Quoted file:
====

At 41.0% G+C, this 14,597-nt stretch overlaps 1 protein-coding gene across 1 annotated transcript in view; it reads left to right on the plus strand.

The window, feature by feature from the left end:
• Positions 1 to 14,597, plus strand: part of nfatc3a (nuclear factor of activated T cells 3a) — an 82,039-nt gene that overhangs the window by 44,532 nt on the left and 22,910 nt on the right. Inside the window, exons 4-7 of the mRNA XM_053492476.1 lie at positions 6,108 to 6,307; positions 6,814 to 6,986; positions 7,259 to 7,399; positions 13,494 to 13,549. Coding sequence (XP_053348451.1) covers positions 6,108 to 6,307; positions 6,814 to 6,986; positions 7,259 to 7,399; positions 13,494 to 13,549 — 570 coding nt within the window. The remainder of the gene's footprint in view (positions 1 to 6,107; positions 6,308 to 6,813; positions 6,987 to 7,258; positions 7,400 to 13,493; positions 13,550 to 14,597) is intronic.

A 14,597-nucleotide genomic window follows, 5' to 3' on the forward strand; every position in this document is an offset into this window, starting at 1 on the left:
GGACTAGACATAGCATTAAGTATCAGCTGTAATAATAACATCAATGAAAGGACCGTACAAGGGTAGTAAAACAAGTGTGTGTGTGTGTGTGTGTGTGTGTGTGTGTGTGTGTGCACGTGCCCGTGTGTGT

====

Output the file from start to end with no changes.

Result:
At 41.0% G+C, this 14,597-nt stretch overlaps 1 protein-coding gene across 1 annotated transcript in view; it reads left to right on the plus strand.

The window, feature by feature from the left end:
• Positions 1 to 14,597, plus strand: part of nfatc3a (nuclear factor of activated T cells 3a) — an 82,039-nt gene that overhangs the window by 44,532 nt on the left and 22,910 nt on the right. Inside the window, exons 4-7 of the mRNA XM_053492476.1 lie at positions 6,108 to 6,307; positions 6,814 to 6,986; positions 7,259 to 7,399; positions 13,494 to 13,549. Coding sequence (XP_053348451.1) covers positions 6,108 to 6,307; positions 6,814 to 6,986; positions 7,259 to 7,399; positions 13,494 to 13,549 — 570 coding nt within the window. The remainder of the gene's footprint in view (positions 1 to 6,107; positions 6,308 to 6,813; positions 6,987 to 7,258; positions 7,400 to 13,493; positions 13,550 to 14,597) is intronic.

A 14,597-nucleotide genomic window follows, 5' to 3' on the forward strand; every position in this document is an offset into this window, starting at 1 on the left:
GGACTAGACATAGCATTAAGTATCAGCTGTAATAATAACATCAATGAAAGGACCGTACAAGGGTAGTAAAACAAGTGTGTGTGTGTGTGTGTGTGTGTGTGTGTGTGTGTGTGCACGTGCCCGTGTGTGT